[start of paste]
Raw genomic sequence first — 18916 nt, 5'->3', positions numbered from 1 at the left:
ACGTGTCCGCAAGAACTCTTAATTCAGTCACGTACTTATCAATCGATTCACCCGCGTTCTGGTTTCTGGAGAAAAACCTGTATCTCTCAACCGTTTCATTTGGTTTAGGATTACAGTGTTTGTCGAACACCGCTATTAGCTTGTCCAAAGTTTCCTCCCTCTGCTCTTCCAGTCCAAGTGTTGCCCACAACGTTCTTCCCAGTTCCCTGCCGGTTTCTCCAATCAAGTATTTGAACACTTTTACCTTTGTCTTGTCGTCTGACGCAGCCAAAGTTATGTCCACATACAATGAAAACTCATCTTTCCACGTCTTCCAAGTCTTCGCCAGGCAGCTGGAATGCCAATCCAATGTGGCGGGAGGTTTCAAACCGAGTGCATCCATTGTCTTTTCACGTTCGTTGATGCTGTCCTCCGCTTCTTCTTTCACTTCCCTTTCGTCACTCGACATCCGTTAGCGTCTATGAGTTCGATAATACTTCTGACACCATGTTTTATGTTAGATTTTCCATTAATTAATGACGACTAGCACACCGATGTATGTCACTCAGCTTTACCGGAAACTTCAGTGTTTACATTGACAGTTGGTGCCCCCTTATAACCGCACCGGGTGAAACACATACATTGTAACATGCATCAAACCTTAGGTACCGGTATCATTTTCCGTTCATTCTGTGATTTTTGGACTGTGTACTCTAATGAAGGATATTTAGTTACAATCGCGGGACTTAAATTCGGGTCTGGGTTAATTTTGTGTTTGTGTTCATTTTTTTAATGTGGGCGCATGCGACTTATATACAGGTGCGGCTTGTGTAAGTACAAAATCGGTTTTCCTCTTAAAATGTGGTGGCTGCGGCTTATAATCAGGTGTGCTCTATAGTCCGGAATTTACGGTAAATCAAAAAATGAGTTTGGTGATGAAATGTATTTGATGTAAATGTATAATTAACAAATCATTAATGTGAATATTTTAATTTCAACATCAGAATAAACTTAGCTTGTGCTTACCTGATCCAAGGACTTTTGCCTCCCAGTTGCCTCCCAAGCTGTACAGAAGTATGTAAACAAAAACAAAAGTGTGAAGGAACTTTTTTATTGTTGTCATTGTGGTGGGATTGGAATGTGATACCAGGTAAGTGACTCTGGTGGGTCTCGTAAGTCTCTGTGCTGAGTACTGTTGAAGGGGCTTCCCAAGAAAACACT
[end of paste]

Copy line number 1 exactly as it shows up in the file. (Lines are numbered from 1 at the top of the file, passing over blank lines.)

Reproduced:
Raw genomic sequence first — 18916 nt, 5'->3', positions numbered from 1 at the left: